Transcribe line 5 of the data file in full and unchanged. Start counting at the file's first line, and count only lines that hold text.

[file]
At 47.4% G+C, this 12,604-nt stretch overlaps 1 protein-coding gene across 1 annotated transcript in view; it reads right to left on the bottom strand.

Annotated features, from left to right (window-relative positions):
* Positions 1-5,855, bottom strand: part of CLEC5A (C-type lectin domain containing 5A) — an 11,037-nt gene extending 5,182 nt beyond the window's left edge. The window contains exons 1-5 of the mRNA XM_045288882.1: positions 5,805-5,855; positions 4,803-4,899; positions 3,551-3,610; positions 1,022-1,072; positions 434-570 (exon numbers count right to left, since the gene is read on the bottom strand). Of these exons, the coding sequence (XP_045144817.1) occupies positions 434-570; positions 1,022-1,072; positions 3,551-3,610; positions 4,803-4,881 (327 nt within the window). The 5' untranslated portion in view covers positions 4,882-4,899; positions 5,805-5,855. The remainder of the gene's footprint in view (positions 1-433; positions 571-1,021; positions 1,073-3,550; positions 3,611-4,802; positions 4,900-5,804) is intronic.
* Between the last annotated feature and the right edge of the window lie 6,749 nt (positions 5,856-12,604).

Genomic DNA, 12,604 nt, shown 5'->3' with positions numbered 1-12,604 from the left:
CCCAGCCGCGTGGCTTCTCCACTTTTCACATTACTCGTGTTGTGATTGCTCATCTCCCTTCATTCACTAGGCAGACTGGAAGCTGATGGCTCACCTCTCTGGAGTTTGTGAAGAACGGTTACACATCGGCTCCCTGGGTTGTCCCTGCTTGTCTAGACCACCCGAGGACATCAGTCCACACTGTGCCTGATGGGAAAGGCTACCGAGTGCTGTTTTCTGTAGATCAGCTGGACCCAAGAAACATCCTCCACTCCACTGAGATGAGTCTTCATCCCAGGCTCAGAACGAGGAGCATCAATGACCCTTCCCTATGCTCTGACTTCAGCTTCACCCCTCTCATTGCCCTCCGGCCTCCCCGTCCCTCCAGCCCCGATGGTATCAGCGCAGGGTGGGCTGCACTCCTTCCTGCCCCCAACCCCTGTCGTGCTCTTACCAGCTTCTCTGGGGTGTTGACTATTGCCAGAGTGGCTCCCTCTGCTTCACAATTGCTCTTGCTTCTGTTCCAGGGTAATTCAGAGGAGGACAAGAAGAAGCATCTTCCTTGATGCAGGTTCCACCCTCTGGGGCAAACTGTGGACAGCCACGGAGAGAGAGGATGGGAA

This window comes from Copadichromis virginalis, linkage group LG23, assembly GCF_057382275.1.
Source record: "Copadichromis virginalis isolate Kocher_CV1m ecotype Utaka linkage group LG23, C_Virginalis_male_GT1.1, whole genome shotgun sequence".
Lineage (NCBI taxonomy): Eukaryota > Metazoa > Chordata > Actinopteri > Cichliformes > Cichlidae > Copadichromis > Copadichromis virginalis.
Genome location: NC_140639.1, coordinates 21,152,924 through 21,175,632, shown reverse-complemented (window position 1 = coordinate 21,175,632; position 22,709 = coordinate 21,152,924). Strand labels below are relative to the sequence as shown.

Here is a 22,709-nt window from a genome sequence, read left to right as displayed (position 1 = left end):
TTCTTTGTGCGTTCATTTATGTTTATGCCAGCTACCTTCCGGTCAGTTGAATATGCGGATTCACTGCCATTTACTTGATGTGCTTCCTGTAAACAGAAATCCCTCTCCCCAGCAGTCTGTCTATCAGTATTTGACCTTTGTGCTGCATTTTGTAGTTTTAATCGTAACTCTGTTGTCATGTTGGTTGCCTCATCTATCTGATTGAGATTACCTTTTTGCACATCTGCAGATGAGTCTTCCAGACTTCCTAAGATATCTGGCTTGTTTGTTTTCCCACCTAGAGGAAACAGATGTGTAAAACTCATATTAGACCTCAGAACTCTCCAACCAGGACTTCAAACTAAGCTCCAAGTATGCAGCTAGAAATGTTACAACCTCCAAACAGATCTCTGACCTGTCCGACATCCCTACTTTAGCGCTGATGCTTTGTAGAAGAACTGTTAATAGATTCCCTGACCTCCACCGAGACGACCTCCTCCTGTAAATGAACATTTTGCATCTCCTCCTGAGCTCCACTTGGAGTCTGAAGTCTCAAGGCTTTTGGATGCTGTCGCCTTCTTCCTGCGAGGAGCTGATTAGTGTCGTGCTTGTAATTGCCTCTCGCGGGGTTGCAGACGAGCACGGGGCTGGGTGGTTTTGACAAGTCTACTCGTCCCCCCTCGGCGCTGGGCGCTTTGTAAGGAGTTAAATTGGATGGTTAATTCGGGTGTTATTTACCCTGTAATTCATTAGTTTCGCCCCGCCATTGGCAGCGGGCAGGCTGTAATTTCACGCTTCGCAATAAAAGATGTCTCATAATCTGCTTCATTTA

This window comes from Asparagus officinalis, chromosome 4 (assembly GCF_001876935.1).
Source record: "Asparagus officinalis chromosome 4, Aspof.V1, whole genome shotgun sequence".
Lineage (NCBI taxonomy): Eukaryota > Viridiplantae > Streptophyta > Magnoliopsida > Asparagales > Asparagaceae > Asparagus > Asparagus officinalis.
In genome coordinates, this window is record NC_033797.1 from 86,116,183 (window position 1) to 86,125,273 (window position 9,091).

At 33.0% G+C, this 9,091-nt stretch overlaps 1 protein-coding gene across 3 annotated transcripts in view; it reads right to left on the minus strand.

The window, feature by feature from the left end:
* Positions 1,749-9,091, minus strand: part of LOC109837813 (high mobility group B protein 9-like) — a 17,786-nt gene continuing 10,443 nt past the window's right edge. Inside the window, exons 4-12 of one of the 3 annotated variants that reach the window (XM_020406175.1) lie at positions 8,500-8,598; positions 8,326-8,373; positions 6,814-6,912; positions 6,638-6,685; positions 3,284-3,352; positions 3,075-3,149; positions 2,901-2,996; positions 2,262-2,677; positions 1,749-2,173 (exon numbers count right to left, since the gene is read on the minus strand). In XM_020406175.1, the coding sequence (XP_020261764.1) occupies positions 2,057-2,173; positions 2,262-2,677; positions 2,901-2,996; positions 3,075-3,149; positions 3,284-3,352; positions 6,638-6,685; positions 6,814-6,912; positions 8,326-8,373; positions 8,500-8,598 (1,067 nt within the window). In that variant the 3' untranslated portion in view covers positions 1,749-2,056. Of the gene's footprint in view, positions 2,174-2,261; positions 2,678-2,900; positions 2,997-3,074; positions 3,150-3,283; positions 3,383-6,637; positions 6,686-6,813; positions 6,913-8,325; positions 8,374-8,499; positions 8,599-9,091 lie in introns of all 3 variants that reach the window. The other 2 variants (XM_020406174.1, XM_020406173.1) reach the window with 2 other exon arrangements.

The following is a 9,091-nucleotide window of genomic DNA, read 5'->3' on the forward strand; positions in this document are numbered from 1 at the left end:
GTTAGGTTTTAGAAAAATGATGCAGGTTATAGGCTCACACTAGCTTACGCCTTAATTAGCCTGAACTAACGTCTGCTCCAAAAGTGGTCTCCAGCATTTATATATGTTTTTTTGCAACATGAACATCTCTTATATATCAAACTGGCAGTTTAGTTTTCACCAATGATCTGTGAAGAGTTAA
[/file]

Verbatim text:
Genomic DNA, 12,604 nt, shown 5'->3' with positions numbered 1-12,604 from the left: